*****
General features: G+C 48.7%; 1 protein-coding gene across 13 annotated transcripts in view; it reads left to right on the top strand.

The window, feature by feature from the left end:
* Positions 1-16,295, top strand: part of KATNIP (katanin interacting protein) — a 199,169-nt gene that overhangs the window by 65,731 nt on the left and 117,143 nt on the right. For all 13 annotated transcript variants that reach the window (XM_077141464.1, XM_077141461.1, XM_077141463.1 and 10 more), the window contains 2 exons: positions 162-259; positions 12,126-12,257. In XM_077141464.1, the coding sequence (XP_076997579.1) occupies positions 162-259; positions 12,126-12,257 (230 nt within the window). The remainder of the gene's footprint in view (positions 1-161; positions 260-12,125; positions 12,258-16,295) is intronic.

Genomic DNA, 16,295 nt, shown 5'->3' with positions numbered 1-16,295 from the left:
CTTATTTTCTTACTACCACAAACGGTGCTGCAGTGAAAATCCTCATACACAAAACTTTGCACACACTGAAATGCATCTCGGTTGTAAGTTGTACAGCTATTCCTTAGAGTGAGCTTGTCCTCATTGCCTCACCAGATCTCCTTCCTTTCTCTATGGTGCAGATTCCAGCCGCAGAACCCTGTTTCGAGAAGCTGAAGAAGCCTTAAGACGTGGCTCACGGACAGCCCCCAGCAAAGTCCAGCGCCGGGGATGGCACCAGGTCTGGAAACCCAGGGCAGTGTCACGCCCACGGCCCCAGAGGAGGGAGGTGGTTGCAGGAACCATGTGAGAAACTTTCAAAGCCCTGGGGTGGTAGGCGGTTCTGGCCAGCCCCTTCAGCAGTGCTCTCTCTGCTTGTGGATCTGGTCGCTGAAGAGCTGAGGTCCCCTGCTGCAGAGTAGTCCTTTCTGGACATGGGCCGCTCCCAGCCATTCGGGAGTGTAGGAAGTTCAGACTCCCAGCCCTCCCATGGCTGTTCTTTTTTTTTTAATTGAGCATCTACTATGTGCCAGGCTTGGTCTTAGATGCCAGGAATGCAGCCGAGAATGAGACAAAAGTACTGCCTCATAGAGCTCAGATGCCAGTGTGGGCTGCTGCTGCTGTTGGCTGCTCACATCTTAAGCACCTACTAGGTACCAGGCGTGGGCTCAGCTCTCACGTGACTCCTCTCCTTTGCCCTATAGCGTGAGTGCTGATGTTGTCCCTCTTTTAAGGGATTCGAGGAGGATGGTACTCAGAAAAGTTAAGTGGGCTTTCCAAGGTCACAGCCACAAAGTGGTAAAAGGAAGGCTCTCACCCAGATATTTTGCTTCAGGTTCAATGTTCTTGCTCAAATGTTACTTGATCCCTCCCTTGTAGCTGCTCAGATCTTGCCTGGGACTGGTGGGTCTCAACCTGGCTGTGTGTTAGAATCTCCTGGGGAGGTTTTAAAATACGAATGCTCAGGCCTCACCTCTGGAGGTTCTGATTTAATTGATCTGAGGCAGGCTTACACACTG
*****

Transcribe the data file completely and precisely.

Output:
General features: G+C 48.7%; 1 protein-coding gene across 13 annotated transcripts in view; it reads left to right on the top strand.

The window, feature by feature from the left end:
* Positions 1-16,295, top strand: part of KATNIP (katanin interacting protein) — a 199,169-nt gene that overhangs the window by 65,731 nt on the left and 117,143 nt on the right. For all 13 annotated transcript variants that reach the window (XM_077141464.1, XM_077141461.1, XM_077141463.1 and 10 more), the window contains 2 exons: positions 162-259; positions 12,126-12,257. In XM_077141464.1, the coding sequence (XP_076997579.1) occupies positions 162-259; positions 12,126-12,257 (230 nt within the window). The remainder of the gene's footprint in view (positions 1-161; positions 260-12,125; positions 12,258-16,295) is intronic.

Genomic DNA, 16,295 nt, shown 5'->3' with positions numbered 1-16,295 from the left:
CTTATTTTCTTACTACCACAAACGGTGCTGCAGTGAAAATCCTCATACACAAAACTTTGCACACACTGAAATGCATCTCGGTTGTAAGTTGTACAGCTATTCCTTAGAGTGAGCTTGTCCTCATTGCCTCACCAGATCTCCTTCCTTTCTCTATGGTGCAGATTCCAGCCGCAGAACCCTGTTTCGAGAAGCTGAAGAAGCCTTAAGACGTGGCTCACGGACAGCCCCCAGCAAAGTCCAGCGCCGGGGATGGCACCAGGTCTGGAAACCCAGGGCAGTGTCACGCCCACGGCCCCAGAGGAGGGAGGTGGTTGCAGGAACCATGTGAGAAACTTTCAAAGCCCTGGGGTGGTAGGCGGTTCTGGCCAGCCCCTTCAGCAGTGCTCTCTCTGCTTGTGGATCTGGTCGCTGAAGAGCTGAGGTCCCCTGCTGCAGAGTAGTCCTTTCTGGACATGGGCCGCTCCCAGCCATTCGGGAGTGTAGGAAGTTCAGACTCCCAGCCCTCCCATGGCTGTTCTTTTTTTTTTAATTGAGCATCTACTATGTGCCAGGCTTGGTCTTAGATGCCAGGAATGCAGCCGAGAATGAGACAAAAGTACTGCCTCATAGAGCTCAGATGCCAGTGTGGGCTGCTGCTGCTGTTGGCTGCTCACATCTTAAGCACCTACTAGGTACCAGGCGTGGGCTCAGCTCTCACGTGACTCCTCTCCTTTGCCCTATAGCGTGAGTGCTGATGTTGTCCCTCTTTTAAGGGATTCGAGGAGGATGGTACTCAGAAAAGTTAAGTGGGCTTTCCAAGGTCACAGCCACAAAGTGGTAAAAGGAAGGCTCTCACCCAGATATTTTGCTTCAGGTTCAATGTTCTTGCTCAAATGTTACTTGATCCCTCCCTTGTAGCTGCTCAGATCTTGCCTGGGACTGGTGGGTCTCAACCTGGCTGTGTGTTAGAATCTCCTGGGGAGGTTTTAAAATACGAATGCTCAGGCCTCACCTCTGGAGGTTCTGATTTAATTGATCTGAGGCAGGCTTACACACTG